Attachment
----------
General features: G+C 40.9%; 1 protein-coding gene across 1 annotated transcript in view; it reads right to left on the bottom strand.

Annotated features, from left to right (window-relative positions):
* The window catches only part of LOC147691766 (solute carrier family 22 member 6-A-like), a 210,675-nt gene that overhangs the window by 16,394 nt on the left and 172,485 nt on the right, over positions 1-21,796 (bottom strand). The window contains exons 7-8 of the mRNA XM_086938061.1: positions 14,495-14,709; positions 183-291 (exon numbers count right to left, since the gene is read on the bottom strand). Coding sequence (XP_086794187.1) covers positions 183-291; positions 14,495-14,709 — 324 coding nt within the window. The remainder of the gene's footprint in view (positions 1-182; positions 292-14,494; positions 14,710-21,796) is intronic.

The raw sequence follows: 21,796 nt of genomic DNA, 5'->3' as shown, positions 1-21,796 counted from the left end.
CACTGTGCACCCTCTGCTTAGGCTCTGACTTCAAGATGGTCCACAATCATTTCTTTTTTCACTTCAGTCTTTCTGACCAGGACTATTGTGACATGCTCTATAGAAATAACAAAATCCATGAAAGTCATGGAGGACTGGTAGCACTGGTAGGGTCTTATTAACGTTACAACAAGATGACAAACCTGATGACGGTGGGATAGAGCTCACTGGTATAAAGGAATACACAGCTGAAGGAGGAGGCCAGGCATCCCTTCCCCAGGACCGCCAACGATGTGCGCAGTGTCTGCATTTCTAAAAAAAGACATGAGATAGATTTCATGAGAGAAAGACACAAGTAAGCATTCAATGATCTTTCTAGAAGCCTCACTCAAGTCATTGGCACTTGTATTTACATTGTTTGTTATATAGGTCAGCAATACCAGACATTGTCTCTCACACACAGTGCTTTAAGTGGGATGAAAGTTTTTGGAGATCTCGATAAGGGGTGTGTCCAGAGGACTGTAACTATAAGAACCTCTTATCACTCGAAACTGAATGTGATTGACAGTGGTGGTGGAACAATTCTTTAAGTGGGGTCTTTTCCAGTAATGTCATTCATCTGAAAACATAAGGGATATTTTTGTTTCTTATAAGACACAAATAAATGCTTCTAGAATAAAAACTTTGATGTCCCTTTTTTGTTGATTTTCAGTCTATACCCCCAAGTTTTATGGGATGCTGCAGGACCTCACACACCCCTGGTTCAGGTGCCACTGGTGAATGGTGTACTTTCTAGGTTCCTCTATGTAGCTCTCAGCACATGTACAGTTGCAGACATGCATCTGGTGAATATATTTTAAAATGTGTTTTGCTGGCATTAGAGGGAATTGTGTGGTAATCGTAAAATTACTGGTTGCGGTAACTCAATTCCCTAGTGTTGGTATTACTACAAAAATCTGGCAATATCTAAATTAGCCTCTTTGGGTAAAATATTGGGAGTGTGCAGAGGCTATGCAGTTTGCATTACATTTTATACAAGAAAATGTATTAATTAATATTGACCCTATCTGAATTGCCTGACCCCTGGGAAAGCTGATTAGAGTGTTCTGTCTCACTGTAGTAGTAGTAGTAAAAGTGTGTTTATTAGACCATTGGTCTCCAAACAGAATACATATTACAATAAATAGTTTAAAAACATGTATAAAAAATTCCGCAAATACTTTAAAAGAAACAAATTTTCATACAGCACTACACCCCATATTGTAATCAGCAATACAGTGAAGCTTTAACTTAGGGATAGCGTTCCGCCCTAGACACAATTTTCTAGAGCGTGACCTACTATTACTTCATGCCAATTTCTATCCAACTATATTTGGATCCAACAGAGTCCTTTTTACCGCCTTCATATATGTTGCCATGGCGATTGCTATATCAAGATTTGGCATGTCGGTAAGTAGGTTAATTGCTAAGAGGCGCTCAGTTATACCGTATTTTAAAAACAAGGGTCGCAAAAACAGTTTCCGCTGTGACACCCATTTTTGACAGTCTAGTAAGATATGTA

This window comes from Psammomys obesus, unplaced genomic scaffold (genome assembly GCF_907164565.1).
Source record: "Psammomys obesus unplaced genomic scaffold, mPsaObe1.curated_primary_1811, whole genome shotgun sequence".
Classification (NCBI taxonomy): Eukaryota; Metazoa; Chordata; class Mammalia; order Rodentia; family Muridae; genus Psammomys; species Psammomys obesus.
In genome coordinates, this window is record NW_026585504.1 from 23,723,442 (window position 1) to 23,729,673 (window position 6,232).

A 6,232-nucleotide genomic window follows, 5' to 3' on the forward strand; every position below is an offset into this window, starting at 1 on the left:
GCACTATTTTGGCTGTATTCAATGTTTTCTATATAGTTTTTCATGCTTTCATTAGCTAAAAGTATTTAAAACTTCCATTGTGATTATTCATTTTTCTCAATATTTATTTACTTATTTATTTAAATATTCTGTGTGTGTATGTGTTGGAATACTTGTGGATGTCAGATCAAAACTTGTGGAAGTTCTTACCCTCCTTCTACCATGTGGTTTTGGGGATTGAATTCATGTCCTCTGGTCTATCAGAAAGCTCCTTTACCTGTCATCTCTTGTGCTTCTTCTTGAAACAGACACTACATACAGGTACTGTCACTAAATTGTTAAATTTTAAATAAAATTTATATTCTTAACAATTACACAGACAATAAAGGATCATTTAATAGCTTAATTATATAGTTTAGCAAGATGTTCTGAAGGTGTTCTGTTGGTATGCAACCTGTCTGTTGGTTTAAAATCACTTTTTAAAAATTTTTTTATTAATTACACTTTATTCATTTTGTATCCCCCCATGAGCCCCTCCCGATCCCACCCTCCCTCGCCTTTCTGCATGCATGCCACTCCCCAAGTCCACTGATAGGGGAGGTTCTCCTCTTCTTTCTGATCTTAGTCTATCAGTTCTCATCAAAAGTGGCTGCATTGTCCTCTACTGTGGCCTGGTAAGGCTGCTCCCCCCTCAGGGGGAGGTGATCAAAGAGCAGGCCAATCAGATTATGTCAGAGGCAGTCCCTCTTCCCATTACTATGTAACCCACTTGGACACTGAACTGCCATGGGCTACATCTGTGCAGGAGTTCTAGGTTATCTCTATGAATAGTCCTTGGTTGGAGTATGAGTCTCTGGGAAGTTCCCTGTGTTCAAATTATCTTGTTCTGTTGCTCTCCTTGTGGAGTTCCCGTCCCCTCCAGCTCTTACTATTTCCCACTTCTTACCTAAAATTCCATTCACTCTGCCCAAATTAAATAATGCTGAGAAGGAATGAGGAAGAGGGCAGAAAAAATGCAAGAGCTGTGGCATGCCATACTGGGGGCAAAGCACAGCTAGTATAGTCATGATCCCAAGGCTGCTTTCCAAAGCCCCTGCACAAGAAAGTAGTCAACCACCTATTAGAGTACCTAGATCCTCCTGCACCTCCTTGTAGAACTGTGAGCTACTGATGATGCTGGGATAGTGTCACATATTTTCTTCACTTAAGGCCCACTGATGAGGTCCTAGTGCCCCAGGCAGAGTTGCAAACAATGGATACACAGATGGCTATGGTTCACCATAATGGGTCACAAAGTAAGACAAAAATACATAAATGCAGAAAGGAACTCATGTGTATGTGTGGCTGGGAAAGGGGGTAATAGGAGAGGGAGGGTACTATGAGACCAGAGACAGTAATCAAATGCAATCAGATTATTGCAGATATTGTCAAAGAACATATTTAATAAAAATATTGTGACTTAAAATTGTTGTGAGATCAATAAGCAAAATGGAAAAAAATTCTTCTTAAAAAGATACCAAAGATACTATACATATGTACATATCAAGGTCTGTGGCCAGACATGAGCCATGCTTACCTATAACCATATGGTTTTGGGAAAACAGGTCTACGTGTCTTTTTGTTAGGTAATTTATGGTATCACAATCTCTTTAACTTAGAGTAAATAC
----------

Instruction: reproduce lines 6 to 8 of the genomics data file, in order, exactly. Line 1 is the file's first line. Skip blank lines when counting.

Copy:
This window comes from Psammomys obesus, unplaced genomic scaffold (genome assembly GCF_907164565.1).
Source record: "Psammomys obesus unplaced genomic scaffold, mPsaObe1.curated_primary_1811, whole genome shotgun sequence".
Classification (NCBI taxonomy): Eukaryota; Metazoa; Chordata; class Mammalia; order Rodentia; family Muridae; genus Psammomys; species Psammomys obesus.